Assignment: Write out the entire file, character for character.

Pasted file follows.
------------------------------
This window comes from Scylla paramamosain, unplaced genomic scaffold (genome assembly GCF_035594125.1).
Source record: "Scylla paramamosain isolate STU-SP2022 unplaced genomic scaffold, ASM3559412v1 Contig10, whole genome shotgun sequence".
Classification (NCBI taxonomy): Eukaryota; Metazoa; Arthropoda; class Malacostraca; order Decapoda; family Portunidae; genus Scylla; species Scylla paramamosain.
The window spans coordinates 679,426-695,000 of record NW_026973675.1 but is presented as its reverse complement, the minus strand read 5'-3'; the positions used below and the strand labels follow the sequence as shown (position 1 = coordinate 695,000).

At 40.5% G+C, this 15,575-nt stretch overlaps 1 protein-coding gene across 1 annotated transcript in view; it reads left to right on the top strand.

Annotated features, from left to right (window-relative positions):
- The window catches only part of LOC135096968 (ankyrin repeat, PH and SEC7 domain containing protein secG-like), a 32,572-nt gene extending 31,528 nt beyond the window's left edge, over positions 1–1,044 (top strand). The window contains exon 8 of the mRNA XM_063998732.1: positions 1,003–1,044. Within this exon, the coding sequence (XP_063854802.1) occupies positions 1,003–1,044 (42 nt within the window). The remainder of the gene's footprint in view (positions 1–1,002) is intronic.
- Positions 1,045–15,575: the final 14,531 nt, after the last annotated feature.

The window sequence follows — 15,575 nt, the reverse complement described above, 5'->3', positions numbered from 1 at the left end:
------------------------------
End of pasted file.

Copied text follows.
This window comes from Scylla paramamosain, unplaced genomic scaffold (genome assembly GCF_035594125.1).
Source record: "Scylla paramamosain isolate STU-SP2022 unplaced genomic scaffold, ASM3559412v1 Contig10, whole genome shotgun sequence".
Classification (NCBI taxonomy): Eukaryota; Metazoa; Arthropoda; class Malacostraca; order Decapoda; family Portunidae; genus Scylla; species Scylla paramamosain.
The window spans coordinates 679,426-695,000 of record NW_026973675.1 but is presented as its reverse complement, the minus strand read 5'-3'; the positions used below and the strand labels follow the sequence as shown (position 1 = coordinate 695,000).

At 40.5% G+C, this 15,575-nt stretch overlaps 1 protein-coding gene across 1 annotated transcript in view; it reads left to right on the top strand.

Annotated features, from left to right (window-relative positions):
- The window catches only part of LOC135096968 (ankyrin repeat, PH and SEC7 domain containing protein secG-like), a 32,572-nt gene extending 31,528 nt beyond the window's left edge, over positions 1–1,044 (top strand). The window contains exon 8 of the mRNA XM_063998732.1: positions 1,003–1,044. Within this exon, the coding sequence (XP_063854802.1) occupies positions 1,003–1,044 (42 nt within the window). The remainder of the gene's footprint in view (positions 1–1,002) is intronic.
- Positions 1,045–15,575: the final 14,531 nt, after the last annotated feature.

The window sequence follows — 15,575 nt, the reverse complement described above, 5'->3', positions numbered from 1 at the left end: